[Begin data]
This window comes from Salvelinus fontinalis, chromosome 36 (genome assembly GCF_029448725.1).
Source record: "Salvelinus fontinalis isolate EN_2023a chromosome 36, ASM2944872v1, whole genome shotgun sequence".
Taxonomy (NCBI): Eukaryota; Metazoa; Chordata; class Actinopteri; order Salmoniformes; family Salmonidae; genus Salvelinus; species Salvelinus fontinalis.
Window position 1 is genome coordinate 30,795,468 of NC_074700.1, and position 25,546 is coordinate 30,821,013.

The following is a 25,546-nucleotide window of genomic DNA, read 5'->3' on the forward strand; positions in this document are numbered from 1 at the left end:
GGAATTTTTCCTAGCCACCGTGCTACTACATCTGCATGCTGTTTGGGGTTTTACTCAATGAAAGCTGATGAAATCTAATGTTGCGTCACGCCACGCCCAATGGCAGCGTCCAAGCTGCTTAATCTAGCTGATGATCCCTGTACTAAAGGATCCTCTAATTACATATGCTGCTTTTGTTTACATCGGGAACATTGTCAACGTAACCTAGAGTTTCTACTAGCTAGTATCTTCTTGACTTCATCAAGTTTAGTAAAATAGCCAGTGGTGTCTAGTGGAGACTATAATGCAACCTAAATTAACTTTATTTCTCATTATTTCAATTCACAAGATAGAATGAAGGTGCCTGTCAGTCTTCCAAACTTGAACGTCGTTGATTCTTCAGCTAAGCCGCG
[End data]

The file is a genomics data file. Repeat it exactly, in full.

This window comes from Salvelinus fontinalis, chromosome 36 (genome assembly GCF_029448725.1).
Source record: "Salvelinus fontinalis isolate EN_2023a chromosome 36, ASM2944872v1, whole genome shotgun sequence".
Taxonomy (NCBI): Eukaryota; Metazoa; Chordata; class Actinopteri; order Salmoniformes; family Salmonidae; genus Salvelinus; species Salvelinus fontinalis.
Window position 1 is genome coordinate 30,795,468 of NC_074700.1, and position 25,546 is coordinate 30,821,013.

The following is a 25,546-nucleotide window of genomic DNA, read 5'->3' on the forward strand; positions in this document are numbered from 1 at the left end:
GGAATTTTTCCTAGCCACCGTGCTACTACATCTGCATGCTGTTTGGGGTTTTACTCAATGAAAGCTGATGAAATCTAATGTTGCGTCACGCCACGCCCAATGGCAGCGTCCAAGCTGCTTAATCTAGCTGATGATCCCTGTACTAAAGGATCCTCTAATTACATATGCTGCTTTTGTTTACATCGGGAACATTGTCAACGTAACCTAGAGTTTCTACTAGCTAGTATCTTCTTGACTTCATCAAGTTTAGTAAAATAGCCAGTGGTGTCTAGTGGAGACTATAATGCAACCTAAATTAACTTTATTTCTCATTATTTCAATTCACAAGATAGAATGAAGGTGCCTGTCAGTCTTCCAAACTTGAACGTCGTTGATTCTTCAGCTAAGCCGCG